A new NBC News/WSJ/Marist poll shows Donald Trump beating Ted Cruz by 15 points in Indiana, where the vote on Tuesday is seen by many as the actual last opportunity to halt Trump’s first-ballot nomination in Cleveland. FiveThirtyEight’s forecast now gives Trump a 69 percent probability of winning on Tuesday, and Politico is reporting that top staff inside Cruz’s campaign are beginning to see Indiana’s writing on the wall as well, though Indiana’s GOP elite have seemed less savvy about the situation. In addition, Cruz’s “Hail Carly” — as USA Today deftly characterized the candidate’s sudden choice of Carly Fiorina as a running mate last week — has apparently had only a modest impact on Cruz’s poll numbers. In the meantime, Cruz himself continues to profess his belief in an outcome which, so far, projections do not support, telling reporters in California on Saturday that, “At this point no one is getting to [the 1,237 delegates needed to win the nomination outright]. I’m not getting to 1,237 before the convention, but neither is Donald Trump.” Appearing on ABC’s This Week on Sunday, Cruz again insisted that “it is going to be a contested convention” — though he and his staff seem to have also acknowledged that if Trump wins Indiana, his nomination will be impossible to block. (If you need a good primer on the convention process, head here.)
In the meantime, Cruz’s campaign did manage to poach a bunch more delegate slots for its supporters in a few states over the weekend. At a contentious and confusing state GOP convention on Saturday in Arizona, even former governor Jan Brewer, a Trump supporter, lost her bid to become a delegate. In all, CNN reports that only about a dozen of the state’s 58 national delegate slots went to Trump supporters, despite the GOP front-runner winning the state’s March primary by more than 20 points. Brewer and other Trump campaign supporters and staff in the state are thus accusing the GOP establishment of rigging the vote against Trump and are threatening to sue. And on Saturday in Virginia, Cruz supporters also won another 10 of 13 delegate slots that were up for grabs, according to ABC News. Trump also won that primary.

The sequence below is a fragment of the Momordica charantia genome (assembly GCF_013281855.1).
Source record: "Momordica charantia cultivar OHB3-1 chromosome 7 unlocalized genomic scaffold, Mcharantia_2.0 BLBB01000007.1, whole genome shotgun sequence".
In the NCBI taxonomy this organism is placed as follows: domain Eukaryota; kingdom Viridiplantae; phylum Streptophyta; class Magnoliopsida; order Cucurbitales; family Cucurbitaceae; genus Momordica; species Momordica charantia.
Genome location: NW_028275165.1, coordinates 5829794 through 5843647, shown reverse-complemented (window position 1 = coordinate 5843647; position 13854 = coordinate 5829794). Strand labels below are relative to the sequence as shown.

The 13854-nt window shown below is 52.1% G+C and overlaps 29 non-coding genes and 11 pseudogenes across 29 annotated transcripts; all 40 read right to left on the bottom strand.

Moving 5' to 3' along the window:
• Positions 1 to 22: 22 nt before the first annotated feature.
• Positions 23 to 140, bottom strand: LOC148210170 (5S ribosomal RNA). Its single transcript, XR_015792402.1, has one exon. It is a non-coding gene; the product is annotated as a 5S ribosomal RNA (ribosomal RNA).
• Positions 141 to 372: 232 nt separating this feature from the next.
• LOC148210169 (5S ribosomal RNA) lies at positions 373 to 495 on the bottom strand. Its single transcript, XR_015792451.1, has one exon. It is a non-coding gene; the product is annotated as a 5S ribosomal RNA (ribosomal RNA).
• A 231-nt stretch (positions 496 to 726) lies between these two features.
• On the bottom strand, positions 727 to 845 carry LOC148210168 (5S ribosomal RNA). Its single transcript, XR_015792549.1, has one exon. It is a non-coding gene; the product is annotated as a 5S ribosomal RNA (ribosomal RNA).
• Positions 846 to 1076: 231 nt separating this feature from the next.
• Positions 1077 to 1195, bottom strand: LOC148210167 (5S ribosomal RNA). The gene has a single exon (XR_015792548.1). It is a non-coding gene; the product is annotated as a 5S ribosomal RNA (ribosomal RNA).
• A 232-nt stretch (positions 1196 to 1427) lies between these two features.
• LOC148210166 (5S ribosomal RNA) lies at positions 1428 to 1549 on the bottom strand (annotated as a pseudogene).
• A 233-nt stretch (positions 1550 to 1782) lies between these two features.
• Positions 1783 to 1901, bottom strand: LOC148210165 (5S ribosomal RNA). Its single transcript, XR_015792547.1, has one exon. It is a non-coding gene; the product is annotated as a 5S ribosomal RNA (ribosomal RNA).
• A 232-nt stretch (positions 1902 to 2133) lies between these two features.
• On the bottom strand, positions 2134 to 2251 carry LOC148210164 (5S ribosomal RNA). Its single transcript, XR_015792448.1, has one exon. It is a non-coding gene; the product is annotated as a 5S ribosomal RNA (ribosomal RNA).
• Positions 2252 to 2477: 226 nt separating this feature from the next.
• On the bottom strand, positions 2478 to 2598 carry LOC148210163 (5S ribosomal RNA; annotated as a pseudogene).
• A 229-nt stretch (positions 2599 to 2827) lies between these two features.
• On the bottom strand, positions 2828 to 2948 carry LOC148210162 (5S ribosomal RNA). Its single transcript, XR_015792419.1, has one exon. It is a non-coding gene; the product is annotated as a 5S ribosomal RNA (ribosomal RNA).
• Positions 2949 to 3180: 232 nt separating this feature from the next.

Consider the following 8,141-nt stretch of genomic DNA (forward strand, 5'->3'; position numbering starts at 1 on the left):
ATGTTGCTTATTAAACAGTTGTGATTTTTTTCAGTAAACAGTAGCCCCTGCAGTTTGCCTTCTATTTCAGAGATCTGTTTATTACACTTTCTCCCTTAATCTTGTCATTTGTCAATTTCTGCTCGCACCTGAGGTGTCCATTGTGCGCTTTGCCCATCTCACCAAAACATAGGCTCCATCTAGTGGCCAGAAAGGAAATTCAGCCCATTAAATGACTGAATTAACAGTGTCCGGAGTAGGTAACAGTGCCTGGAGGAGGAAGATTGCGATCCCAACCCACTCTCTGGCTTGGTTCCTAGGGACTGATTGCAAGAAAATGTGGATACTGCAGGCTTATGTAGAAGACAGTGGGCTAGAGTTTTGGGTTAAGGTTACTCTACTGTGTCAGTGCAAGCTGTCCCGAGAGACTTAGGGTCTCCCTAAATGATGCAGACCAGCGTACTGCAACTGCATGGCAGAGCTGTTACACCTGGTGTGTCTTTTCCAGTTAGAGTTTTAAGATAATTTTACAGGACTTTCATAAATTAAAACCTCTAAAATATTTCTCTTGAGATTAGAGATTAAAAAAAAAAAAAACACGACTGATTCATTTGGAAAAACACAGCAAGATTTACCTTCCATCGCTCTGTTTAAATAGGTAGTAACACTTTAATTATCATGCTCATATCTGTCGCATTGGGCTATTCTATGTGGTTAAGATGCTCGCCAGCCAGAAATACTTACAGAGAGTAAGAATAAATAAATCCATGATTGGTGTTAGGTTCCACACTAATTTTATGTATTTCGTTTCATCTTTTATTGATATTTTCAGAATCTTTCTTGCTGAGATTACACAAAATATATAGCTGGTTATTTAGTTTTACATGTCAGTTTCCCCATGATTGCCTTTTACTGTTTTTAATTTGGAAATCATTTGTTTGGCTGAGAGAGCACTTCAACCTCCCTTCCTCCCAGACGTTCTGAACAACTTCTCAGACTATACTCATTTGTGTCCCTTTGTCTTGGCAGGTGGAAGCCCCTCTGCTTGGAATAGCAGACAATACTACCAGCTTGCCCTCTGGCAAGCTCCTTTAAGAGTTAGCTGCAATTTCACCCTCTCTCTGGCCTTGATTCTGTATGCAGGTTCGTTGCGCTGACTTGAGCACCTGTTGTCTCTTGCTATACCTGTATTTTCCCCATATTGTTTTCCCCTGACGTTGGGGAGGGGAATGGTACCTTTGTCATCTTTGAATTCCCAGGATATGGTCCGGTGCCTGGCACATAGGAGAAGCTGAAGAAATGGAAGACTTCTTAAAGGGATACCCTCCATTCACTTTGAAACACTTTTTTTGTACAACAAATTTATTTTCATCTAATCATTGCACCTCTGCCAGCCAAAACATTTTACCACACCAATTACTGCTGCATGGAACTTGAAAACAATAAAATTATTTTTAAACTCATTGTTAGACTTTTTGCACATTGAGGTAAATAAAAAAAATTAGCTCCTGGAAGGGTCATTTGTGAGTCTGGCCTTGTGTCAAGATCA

But leaving alone the now-probability that Trump will win the nomination outright, it also seems that Cruz’s delegate poaching might be for naught regardless, considering how the views of those delegates may not be as ironclad as the Cruz campaign hopes. The New York Times reports that “as the gravitational pull of Mr. Trump’s recent primary landslides draws more Republicans toward him, Mr. Cruz’s support among the party’s 2,472 convention delegates is softening.” They note that supposedly Cruz-supporting delegates are now beginning to waver on their commitment to the Texas senator in multiple states, favoring party unity instead.
There do still seem to be plenty of Republicans who want little to do with Trump, however, as the Times also reports that “a remarkable range of leading Republicans, including Gov. Nikki Haley of South Carolina and Senator Jeff Flake of Arizona, have been emphatic publicly or with their advisers and allies that they do not want to be considered as Mr. Trump’s running mate.” When some of Trump’s defeated rivals or their associates were asked if they would join a Trump ticket, they scoffed or even laughed. The central concern of those bowing out is a familiar one: that Trump is so toxic and will lose so badly in November that being associated with him will damage one’s political future, thought the Times also notes that “elected officials do have a way of coming around to the vice presidency, and Mr. Trump said in an interview on Saturday that he was in the early stages of mending fences and building deeper relationships with leading Republicans.”